It's safe to say, that being a tour leader sounds like the best job in the world.
I interviewed tour leader, Kim Owen, whilst in Colombia, on her tour around South America to find out what it's really like. It turns out that it is pretty great, but like any job, it is also far more nuanced than that.
Kim has been professionally working as a tour leader for Oasis Overland for four years, after spending two years as a geologist, following university.
Having always wanted to travel, especially to see East Africa, Kim saved up and bit the bullet, going on an overlanding trip from Nairobi to Cape Town. By the end of the tour, she had 'fallen in love with the whole thing' and sent a job application off to Oasis' head office. She spent the next two years working in Africa, including going from Cairo to Cape Town, before being sent to loop around Central Asia, Iran and Turkey - where I first met her - and then to South America.
It all sounds rather glamorous. She says that it often doesn't feel like work as it's so sociable - she usually becomes good friends with her customers - and she has a permanent tan. She loves the self-sufficiency of being an overlanding tour leader, as it gives her the flexibility to improve the itinerary as the groups travels. I experienced this first-hand in Uzbekistan, when Kim worked out a way to take a rather long and last-minute detour to the shore of what was the Aral Sea, full of rusty, disused boats. It was very much a once-in-a-lifetime chance to see something of monumental environmental significance.
When everything is running smoothly and all the passengers are happy, she says it feels more like a lifetime of travelling with friends. But then, you go to countries like Venezuela or Iran and it's all substantially more stressful, as she is responsible for making sure the trip is as safe as possible in places where things can be far from 'safe'.
Kim was keen to stress that 'it's a harder job than it seems', tour leaders will work all day every day for months at a time. There is no leaving the office at 5pm and no weekends. You continuously have to 'try to meet your customers' needs' and what people expect can vary wildly. She found it hard to not have a personal life, it's expected that she won't be able to be there for friends' birthdays and weddings now, or even be able to go for a drink after work with them. It is also certainly not a career that will make you rich, but on the flip side, it means everyone who does that job, does it 'for the love of it.' She adores being able to show people places she's been and 'seeing their excitement' and 'experience it with them'.
What Does She Actually Do?
The tour leader role is 'pretty broad'. Before a trip starts, there is a lot of planning, as Kim will get in touch with all of the local contacts and make bookings with them months in advance. This also means the itinerary must be planned down to the day - a challenge on a 6-month trip across Africa, for example. There's a lot of budgeting and research involved too, to ensure the books are balanced and the group won't end up somewhere they shouldn't on a public holiday.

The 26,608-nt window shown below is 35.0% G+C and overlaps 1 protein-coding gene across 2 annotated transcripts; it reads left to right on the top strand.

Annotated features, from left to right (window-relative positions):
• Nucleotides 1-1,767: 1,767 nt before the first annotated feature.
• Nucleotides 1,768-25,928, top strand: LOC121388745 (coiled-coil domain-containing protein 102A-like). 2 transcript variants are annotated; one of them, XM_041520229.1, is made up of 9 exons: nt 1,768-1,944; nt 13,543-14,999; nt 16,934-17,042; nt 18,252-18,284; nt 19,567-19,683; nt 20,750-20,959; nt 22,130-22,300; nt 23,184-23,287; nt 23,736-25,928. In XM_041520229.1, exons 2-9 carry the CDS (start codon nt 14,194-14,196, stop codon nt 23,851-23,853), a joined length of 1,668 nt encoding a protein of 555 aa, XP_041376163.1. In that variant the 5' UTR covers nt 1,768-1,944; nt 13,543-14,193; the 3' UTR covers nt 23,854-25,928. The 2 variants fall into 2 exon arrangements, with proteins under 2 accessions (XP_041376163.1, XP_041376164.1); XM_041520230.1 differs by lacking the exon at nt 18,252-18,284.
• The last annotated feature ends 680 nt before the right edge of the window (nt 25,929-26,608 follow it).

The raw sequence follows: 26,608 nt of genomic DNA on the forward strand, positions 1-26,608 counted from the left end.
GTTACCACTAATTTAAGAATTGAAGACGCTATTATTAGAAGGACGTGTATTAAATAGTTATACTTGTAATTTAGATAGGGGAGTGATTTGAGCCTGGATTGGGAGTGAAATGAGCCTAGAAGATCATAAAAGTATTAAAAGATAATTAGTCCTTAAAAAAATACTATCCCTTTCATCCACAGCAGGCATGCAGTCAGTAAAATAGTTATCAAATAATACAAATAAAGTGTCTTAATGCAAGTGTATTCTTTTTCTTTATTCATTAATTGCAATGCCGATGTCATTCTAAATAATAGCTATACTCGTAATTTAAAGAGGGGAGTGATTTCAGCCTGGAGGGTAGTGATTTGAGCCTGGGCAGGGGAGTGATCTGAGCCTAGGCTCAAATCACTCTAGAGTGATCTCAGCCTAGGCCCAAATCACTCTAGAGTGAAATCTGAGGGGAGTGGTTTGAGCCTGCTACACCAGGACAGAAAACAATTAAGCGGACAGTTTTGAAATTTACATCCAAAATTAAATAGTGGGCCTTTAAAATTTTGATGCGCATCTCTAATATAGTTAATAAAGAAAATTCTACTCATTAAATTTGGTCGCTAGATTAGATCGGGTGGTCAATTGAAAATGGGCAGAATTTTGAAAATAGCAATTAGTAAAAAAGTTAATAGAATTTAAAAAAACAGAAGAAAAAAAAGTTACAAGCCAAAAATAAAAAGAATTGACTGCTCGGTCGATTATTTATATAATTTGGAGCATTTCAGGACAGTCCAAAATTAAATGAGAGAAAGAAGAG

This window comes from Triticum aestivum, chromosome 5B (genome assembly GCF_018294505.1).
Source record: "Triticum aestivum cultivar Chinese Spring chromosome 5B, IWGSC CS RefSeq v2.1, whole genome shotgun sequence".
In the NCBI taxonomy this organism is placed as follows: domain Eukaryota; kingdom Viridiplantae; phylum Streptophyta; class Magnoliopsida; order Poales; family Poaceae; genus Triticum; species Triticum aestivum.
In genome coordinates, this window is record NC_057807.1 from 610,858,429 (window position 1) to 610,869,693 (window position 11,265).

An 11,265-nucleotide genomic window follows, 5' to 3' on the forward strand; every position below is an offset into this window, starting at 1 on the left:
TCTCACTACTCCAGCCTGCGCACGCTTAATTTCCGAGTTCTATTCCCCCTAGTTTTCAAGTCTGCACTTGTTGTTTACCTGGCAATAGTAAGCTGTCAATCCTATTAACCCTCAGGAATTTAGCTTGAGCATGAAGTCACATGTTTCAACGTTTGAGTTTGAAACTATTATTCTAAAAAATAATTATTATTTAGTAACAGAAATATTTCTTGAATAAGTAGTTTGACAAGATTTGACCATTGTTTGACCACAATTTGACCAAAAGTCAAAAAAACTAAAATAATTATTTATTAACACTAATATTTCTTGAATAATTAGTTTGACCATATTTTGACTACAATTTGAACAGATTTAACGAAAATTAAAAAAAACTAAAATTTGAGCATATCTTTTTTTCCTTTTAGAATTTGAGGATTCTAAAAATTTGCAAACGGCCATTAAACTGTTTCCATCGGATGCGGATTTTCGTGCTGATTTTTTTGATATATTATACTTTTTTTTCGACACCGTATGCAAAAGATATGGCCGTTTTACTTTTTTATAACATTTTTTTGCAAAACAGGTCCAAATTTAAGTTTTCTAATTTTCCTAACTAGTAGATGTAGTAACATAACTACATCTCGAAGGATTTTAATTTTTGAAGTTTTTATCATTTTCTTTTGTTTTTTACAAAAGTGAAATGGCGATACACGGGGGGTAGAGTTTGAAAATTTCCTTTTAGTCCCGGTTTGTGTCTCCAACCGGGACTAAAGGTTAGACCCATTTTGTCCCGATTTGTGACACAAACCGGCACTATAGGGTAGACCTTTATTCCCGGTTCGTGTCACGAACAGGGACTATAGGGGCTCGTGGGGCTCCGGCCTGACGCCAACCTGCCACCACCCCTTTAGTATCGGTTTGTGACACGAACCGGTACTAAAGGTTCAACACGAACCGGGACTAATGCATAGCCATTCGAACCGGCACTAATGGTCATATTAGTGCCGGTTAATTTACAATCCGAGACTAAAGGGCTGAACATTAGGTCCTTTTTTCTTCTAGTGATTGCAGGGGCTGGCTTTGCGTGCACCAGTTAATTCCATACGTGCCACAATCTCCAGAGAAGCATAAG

When on the trip, it's about the logistics of getting passengers across a continent unscathed and happy, always being one step ahead so she can answer their many, many questions and generally making sure everything runs smoothly and to plan. With security issues, she and the driver will make a decision on the ground, with information from local contacts in the area, and advised by head office. In Venezuela during some major protests, this meant changing the itinerary to avoid a certain area altogether and re-planning an entire section of the trip. Kim will also keep trip and driving notes, to pass onto the next tour leaders for the route; detailing exactly what time we left somewhere, how long it took to get to the destination and what we did along the way provides a reliable roadmap in incredibly remote areas of the world.
After the trip has finished, there is a fair amount of paper work and finalising the accounts, as well as often having to transit the truck to the starting point of the next trip or to a base where it can be stored. This can involve days more of driving. From Turkey to London or Quito to Cusco, for example.
I asked Kim what she thought was needed to make a good tour leader, these are the skills she came up with;
- Patience (and a lot of it!)
- People Sills
- Money Handling/budgeting
- Willingness to do whatever comes up
- Willingness to work anywhere and in any conditions
- Cooking skills!
- You sometime will also have to be a marriage councillor, psychologist...
Advice For Future Tour Leaders
Kim recommends that anyone interested in becoming a tour leader, especially for an overlanding company, goes on a trip first, preferably with the company you are interested in working for. It may seem an obvious point, but you need to be aware of the realities of what's involved. You will also initially need a small amount of money to support yourself through your first 3-month training trip after you've got the job. Whilst the company is likely to pay for the trip, you'll still need some cash to pay for the occasional meal and surprise extra as you won't get a salary yet.
Overall though, Kim has got to spend years travelling the world, has been paid to do it, and has loved every minute.
Emma Rosen taking a radical sabbatical and trying 25 careers before turning 25, and hopes to inspire readers to explore less well-known careers.
View her website and blog here: www.25before25.co.uk
I went to South American and Central Asia with Oasis Overland.